I also added Group to the end of the official business name (LocalFactor Group) so I could use the acronym LFG one day on hats and shirts.
What does your typical day look like and how do you make it productive?
Before I go to bed each night, I check my calendar to mentally prepare for the day ahead. The next morning, I’ll wake up whenever my kids wake up (no need for alarm clocks with two kids under 4 years old) and do some type of mindfulness or physical exercise unless I am on kid duty. At 8:00am, I have coffee/breakfast and review any campaigns that are currently live on the platform to ensure all is running smoothly and I can know what is going with each of my clients. I’ll check/respond to my email, check in with my team, add things to my to-do list, and get working on the business. I have found that the best way to find productivity is to be consistent and create a routine. I aim to structure my days so that I can focus on each task or event in that moment, then move on to the next, and so on. If I get distracted, it’s because I am jumping from one thing to another, or my kids have come into my office for the daily hello. To regain focus, I go right back to my to do list, which is manually written in a paper journal (old school tactics at their best).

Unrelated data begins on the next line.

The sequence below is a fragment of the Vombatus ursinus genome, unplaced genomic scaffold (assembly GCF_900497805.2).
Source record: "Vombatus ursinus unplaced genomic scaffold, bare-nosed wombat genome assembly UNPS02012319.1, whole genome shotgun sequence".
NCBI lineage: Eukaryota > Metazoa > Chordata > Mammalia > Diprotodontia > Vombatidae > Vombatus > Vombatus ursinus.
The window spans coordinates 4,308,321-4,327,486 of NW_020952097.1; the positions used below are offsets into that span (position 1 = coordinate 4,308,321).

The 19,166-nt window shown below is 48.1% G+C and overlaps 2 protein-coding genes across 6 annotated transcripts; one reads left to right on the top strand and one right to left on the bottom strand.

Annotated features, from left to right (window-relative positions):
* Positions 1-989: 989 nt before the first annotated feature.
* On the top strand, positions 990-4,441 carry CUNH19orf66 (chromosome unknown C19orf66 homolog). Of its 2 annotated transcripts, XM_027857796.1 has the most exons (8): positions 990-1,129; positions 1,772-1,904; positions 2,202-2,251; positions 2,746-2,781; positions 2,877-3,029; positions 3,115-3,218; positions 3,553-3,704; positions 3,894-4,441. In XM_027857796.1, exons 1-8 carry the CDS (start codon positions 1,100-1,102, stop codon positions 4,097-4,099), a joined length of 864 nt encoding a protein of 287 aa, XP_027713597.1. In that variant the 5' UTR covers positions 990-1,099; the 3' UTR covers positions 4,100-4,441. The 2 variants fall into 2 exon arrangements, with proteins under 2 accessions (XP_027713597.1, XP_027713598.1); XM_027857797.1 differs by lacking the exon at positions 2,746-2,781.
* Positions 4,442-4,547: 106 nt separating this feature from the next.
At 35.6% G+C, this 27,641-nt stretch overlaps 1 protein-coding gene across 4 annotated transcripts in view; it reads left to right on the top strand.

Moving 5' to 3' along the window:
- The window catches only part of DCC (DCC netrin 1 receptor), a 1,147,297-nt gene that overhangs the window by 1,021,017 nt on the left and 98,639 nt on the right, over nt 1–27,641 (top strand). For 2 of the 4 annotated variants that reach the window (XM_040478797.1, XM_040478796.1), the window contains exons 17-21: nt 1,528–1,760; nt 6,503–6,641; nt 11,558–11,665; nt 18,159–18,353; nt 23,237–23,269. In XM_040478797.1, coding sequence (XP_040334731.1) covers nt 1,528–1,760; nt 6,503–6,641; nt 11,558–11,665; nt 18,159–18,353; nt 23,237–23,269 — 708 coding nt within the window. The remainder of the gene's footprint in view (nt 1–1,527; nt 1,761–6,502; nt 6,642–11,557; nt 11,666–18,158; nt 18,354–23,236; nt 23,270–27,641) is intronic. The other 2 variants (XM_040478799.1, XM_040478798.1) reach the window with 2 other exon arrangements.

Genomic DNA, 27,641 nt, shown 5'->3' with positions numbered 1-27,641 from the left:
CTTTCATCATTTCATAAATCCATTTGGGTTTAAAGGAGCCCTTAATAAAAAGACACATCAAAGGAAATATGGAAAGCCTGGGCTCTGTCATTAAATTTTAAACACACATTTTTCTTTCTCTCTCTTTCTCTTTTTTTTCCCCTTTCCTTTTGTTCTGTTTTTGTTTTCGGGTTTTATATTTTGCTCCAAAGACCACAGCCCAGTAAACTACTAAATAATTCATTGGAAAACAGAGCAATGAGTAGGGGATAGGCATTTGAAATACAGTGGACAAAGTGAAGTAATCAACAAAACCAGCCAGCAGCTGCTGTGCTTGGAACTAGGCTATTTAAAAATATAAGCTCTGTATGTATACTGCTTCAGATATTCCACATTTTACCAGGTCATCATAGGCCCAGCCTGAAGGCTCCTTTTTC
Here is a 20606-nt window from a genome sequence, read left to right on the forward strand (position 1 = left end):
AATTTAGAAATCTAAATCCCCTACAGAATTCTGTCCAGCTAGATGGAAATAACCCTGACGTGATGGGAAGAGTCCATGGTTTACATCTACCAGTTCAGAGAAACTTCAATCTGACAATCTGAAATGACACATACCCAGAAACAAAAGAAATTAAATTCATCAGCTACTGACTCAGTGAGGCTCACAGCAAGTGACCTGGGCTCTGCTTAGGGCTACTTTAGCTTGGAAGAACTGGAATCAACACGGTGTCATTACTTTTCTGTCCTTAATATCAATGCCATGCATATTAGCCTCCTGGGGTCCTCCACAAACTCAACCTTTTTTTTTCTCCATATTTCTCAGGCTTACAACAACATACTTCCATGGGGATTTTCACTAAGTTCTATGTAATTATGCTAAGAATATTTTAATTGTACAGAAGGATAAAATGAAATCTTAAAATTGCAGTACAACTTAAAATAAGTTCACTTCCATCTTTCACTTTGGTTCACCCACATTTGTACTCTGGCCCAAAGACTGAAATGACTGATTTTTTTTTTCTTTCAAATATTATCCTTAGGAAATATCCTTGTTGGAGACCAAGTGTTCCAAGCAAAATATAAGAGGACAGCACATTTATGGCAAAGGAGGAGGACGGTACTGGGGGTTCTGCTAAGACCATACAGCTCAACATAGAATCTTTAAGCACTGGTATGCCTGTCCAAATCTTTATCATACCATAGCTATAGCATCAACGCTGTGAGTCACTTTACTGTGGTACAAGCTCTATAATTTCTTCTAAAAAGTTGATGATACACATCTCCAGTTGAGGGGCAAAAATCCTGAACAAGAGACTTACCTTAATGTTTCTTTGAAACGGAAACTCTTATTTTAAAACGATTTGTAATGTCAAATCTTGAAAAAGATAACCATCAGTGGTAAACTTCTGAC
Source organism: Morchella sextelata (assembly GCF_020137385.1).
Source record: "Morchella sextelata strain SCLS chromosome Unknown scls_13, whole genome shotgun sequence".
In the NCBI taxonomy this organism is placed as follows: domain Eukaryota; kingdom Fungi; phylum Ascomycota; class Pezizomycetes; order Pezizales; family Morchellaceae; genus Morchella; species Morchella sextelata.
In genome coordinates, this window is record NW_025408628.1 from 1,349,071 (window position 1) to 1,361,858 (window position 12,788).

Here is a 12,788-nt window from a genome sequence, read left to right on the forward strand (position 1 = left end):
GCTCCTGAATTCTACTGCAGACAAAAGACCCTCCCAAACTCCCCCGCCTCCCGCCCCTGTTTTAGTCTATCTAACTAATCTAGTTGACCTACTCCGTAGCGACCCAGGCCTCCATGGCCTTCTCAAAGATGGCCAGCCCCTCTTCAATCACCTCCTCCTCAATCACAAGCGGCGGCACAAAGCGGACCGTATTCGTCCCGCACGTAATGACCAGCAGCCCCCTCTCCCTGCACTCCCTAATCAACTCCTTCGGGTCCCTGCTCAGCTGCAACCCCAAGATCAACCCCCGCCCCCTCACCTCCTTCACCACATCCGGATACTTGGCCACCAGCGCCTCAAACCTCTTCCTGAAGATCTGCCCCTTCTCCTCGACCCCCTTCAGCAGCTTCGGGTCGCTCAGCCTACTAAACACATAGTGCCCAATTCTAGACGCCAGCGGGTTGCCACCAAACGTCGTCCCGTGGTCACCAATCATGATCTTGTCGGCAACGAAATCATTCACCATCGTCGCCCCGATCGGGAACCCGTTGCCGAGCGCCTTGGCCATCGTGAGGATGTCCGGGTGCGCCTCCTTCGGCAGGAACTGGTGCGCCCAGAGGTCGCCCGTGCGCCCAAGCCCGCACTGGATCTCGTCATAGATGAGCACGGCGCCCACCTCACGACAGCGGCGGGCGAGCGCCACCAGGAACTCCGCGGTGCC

How do you bring ideas to life?
I draw (terribly) my ideas on paper. Usually with the idea that this will become a PowerPoint slide or some type of visual to be used as a “how does it work” image. By drawing it on paper, I can work through the process, the product, or the pitch to really understand it. Then, I will try to write out a script as if someone was narrating the product as a movie trailer. I have written and rewritten my scripts and drawings several times over the last 3 months. At some point, and I recommend the earlier the better, you must bring your script to someone you want to become a client. Have them listen to the way you describe your product, then have them describe it back to you. Listen to the words they use, listen to what words of yours they repeat or words they come up with on their own. Then, iterate. Do it again and again. Then ask that client to be a pilot advertiser, give them a reason to be the first advertiser and get a case study.